There is a paper in computer graphics called Provably Good Sampling and Meshing of Surfaces, which relies on you providing an oracle that determines all the intersections of an isoline with a given line segment. With that, it samples all the contours assuming you can provide a local feature scale (something like the maximum local curvature), and an initial set of line segments that intersects all the contours. It is not the simplest thing to implement, since it relies on computing Delaunay triangulations, but it is implemented in 3D in CGAL. It is substantially simpler in 2D, since good triangulation software like Triangle exists. In some sense, this is pretty close to the best you can possibly do.

  • $\begingroup$ I really like this formulation as it also logically extends into 3d rather cleanly. I have to formulate this in Python, so I already have access to qhull's Delauny wrapping, so that is not a huge issue. Let me see if I get this summary right: - Do some sampling to seed. - Triangulate samples. - For all edges that span isoline above some length: compute intersections of isoline with edge - all of the computed to samples, and repeat from the triangulation step? $\endgroup$
    – meawoppl
    Mar 7 '12 at 23:51
  • $\begingroup$ @meawoppl: I have not personally implemented or used this algorithm (yet!) but that sounds about right. $\endgroup$
    – Victor Liu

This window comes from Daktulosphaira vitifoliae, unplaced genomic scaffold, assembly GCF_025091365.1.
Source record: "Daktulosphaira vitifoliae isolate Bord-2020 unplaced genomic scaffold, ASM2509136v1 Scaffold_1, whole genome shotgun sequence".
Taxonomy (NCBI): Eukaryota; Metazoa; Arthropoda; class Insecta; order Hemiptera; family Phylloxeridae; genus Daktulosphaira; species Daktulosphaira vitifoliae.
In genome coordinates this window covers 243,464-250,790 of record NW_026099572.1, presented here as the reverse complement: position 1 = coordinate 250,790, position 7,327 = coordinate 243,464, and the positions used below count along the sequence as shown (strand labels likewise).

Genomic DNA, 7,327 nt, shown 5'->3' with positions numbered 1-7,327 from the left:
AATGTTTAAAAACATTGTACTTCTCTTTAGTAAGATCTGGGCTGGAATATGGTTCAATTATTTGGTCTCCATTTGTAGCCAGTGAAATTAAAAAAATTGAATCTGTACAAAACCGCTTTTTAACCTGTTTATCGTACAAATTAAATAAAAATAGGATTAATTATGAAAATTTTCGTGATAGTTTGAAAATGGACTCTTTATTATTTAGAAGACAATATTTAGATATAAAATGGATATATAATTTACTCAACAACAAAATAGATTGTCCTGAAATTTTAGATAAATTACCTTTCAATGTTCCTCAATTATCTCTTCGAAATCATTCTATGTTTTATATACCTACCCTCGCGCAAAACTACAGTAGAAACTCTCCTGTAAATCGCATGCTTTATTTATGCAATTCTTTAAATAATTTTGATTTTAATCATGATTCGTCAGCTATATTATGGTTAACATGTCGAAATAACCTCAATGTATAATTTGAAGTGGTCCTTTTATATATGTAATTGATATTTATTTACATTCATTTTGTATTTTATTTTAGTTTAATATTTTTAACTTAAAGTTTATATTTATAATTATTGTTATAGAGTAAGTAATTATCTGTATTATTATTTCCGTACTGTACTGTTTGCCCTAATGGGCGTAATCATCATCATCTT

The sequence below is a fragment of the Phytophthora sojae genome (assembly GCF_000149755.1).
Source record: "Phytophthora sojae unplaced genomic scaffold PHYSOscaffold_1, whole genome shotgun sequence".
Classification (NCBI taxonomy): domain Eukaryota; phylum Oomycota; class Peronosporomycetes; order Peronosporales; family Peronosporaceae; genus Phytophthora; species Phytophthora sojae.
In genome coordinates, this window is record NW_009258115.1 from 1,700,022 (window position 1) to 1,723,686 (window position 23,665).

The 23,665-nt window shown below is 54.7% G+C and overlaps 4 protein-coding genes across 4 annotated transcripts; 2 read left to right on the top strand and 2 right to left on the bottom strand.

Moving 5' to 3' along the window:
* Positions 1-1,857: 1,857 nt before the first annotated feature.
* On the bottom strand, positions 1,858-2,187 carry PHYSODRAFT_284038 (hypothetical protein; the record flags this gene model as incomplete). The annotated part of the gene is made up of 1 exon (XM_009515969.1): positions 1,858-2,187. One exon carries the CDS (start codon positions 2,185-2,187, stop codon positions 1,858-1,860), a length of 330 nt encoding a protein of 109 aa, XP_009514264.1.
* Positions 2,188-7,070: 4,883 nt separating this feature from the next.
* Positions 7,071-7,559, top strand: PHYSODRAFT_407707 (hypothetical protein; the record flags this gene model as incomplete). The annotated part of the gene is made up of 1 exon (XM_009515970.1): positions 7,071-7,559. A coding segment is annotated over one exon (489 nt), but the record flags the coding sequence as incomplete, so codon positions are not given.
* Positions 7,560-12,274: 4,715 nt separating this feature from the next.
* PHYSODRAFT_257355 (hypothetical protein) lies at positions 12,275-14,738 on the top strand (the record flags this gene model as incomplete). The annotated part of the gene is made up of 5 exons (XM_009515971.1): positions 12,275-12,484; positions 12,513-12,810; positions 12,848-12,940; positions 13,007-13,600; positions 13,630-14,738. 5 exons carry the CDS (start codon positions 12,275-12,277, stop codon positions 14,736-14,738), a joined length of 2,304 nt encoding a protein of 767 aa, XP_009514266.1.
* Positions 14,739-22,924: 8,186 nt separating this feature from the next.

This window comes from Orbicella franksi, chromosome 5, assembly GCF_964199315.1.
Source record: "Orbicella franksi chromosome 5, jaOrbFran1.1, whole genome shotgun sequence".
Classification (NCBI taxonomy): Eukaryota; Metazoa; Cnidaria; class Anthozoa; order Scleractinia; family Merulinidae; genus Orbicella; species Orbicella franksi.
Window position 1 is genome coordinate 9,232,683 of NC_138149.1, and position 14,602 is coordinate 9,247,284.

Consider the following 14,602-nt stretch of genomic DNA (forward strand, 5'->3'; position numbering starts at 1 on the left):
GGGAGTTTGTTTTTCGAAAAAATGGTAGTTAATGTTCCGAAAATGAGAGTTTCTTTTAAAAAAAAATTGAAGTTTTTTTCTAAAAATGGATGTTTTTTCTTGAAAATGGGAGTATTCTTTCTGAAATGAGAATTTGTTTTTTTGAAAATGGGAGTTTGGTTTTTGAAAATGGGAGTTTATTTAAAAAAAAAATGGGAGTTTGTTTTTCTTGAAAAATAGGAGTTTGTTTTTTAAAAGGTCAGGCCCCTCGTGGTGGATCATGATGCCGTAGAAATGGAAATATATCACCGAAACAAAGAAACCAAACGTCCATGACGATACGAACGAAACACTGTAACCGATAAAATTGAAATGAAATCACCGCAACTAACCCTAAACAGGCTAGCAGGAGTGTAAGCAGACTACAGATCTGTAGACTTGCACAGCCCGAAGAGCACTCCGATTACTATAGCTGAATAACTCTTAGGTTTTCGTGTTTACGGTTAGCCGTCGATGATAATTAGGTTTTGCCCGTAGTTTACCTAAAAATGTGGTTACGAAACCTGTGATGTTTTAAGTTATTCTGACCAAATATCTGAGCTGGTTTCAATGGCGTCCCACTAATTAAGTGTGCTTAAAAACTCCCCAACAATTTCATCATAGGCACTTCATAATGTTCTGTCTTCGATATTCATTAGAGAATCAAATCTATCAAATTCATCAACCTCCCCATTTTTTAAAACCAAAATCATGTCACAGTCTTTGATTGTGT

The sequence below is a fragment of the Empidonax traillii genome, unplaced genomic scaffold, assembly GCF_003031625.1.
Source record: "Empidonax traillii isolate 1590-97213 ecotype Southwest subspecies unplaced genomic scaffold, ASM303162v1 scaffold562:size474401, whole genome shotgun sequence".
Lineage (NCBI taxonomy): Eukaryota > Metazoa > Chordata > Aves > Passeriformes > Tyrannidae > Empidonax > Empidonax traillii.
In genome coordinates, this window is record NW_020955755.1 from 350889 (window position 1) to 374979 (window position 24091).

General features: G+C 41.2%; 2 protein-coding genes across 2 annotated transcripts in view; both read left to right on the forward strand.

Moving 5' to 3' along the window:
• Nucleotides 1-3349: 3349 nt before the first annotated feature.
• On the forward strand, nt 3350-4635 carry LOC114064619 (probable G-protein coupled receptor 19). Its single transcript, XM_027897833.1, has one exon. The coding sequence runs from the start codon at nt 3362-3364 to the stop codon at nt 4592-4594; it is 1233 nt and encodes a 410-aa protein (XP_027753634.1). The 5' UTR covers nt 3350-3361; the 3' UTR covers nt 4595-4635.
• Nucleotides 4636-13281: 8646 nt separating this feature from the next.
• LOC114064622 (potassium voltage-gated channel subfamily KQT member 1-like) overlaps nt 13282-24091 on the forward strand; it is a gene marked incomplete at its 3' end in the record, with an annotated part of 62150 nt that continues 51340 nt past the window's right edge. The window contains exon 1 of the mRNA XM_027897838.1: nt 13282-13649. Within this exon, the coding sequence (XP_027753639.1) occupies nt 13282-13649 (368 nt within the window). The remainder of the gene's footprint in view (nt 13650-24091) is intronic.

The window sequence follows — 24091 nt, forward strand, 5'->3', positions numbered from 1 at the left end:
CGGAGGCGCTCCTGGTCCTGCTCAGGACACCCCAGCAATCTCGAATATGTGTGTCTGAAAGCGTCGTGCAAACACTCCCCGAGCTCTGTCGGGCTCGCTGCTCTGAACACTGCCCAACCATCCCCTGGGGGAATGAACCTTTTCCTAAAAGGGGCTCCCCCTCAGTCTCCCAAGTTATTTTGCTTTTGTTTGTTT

Mar 8 '12 at 8:41
  • $\begingroup$ I am going to wip this up today, and post some results! $\endgroup$
    – meawoppl
    Mar 8 '12 at 20:12
  • $\begingroup$ Sorry for the delay. This method works really well for my data set. Basically, I seed it a regular mesh to sample over to start, then triangulate, subdivide the edges that cross the iso-contour, the repeat. It is a bit hard to express the "finest feature" requirement, and there is merit to random initial sampling vs, regular as a diagonal isoline takes a bit longer than one that follows the sampling's tenancies. I ended up just letting it take at most 5 passes, and that worked as a really simple stopping critera. Wooo >1K $\endgroup$
    – meawoppl
    Oct 10 '12 at 2:41

You might try applying the core features of the Efficient Global Reliability Analysis (EGRA) method. This method was derived for the efficient computation of a probability of failure, but the guts of it are focused on doing what you describe - creating a model that is accurate only near a specific contour of interest.

This might be an interesting starting point, but I'm not sure it will solve your problem. It depends very much on the shape of your function. If it is something that can be approximated well with a kriging model, then it should perform well. These models are pretty flexible, but generally need a smooth underlying function. I have tried applying EGRA to an image segmentation application in the past, but had little success because it simply doesn't make sense to fit a surrogate model to something that isn't really defined by a functional relationship. Still, I mention it as something you might want to look into in case your application is different than I'm envisioning.

If I haven't talked you out of it, you can read more about EGRA here (PDF link) and here, and there is an existing implementation in Sandia's DAKOTA project - to my knowledge, the only open-source implementation of EGRA available.